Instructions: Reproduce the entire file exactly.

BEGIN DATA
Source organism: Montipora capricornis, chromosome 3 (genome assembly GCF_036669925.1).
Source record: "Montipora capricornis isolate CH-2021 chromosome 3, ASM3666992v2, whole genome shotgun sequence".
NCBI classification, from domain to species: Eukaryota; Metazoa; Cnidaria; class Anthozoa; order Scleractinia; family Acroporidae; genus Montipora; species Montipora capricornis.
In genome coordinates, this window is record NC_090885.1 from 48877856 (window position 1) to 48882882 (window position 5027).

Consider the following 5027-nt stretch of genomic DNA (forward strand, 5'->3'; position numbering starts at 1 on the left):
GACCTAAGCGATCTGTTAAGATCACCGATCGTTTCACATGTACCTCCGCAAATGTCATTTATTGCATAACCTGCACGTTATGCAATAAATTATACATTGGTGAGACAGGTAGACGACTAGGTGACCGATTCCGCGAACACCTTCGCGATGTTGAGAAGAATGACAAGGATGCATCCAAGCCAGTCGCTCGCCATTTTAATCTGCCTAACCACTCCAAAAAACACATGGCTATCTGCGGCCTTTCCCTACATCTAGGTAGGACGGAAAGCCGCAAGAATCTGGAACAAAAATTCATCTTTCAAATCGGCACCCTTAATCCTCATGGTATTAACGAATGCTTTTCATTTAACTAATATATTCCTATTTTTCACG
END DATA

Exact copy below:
Source organism: Montipora capricornis, chromosome 3 (genome assembly GCF_036669925.1).
Source record: "Montipora capricornis isolate CH-2021 chromosome 3, ASM3666992v2, whole genome shotgun sequence".
NCBI classification, from domain to species: Eukaryota; Metazoa; Cnidaria; class Anthozoa; order Scleractinia; family Acroporidae; genus Montipora; species Montipora capricornis.
In genome coordinates, this window is record NC_090885.1 from 48877856 (window position 1) to 48882882 (window position 5027).

Consider the following 5027-nt stretch of genomic DNA (forward strand, 5'->3'; position numbering starts at 1 on the left):
GACCTAAGCGATCTGTTAAGATCACCGATCGTTTCACATGTACCTCCGCAAATGTCATTTATTGCATAACCTGCACGTTATGCAATAAATTATACATTGGTGAGACAGGTAGACGACTAGGTGACCGATTCCGCGAACACCTTCGCGATGTTGAGAAGAATGACAAGGATGCATCCAAGCCAGTCGCTCGCCATTTTAATCTGCCTAACCACTCCAAAAAACACATGGCTATCTGCGGCCTTTCCCTACATCTAGGTAGGACGGAAAGCCGCAAGAATCTGGAACAAAAATTCATCTTTCAAATCGGCACCCTTAATCCTCATGGTATTAACGAATGCTTTTCATTTAACTAATATATTCCTATTTTTCACG